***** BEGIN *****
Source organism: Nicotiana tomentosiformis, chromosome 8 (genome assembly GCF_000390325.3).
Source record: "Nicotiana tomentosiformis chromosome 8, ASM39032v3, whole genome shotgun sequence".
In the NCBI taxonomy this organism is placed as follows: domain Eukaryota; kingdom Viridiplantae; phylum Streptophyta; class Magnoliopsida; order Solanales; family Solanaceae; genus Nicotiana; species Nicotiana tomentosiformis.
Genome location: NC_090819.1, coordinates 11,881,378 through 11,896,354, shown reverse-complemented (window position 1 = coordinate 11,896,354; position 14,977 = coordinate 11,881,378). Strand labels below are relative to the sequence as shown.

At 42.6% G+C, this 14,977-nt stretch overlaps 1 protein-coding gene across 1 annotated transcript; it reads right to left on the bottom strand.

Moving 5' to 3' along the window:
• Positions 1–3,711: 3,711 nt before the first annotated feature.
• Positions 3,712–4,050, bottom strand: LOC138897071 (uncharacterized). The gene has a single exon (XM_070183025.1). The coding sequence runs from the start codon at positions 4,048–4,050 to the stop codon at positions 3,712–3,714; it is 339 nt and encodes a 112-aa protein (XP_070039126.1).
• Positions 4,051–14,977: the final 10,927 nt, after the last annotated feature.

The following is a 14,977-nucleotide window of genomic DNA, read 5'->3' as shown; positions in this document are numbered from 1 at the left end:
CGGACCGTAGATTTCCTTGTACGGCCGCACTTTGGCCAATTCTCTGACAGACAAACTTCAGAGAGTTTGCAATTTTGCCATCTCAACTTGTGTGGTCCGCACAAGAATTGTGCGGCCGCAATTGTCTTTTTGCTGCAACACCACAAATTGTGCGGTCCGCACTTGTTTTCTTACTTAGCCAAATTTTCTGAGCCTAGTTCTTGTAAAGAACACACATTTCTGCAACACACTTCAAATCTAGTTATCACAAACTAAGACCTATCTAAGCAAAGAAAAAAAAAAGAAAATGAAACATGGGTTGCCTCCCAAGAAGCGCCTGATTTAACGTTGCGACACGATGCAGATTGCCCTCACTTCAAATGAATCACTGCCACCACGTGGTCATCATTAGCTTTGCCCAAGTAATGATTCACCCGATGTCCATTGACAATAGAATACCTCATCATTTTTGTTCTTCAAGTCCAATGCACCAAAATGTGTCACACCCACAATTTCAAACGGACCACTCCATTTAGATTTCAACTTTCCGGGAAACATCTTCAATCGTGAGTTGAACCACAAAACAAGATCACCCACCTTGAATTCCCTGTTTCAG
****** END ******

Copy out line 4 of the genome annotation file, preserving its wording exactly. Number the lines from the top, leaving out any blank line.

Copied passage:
Genome location: NC_090819.1, coordinates 11,881,378 through 11,896,354, shown reverse-complemented (window position 1 = coordinate 11,896,354; position 14,977 = coordinate 11,881,378). Strand labels below are relative to the sequence as shown.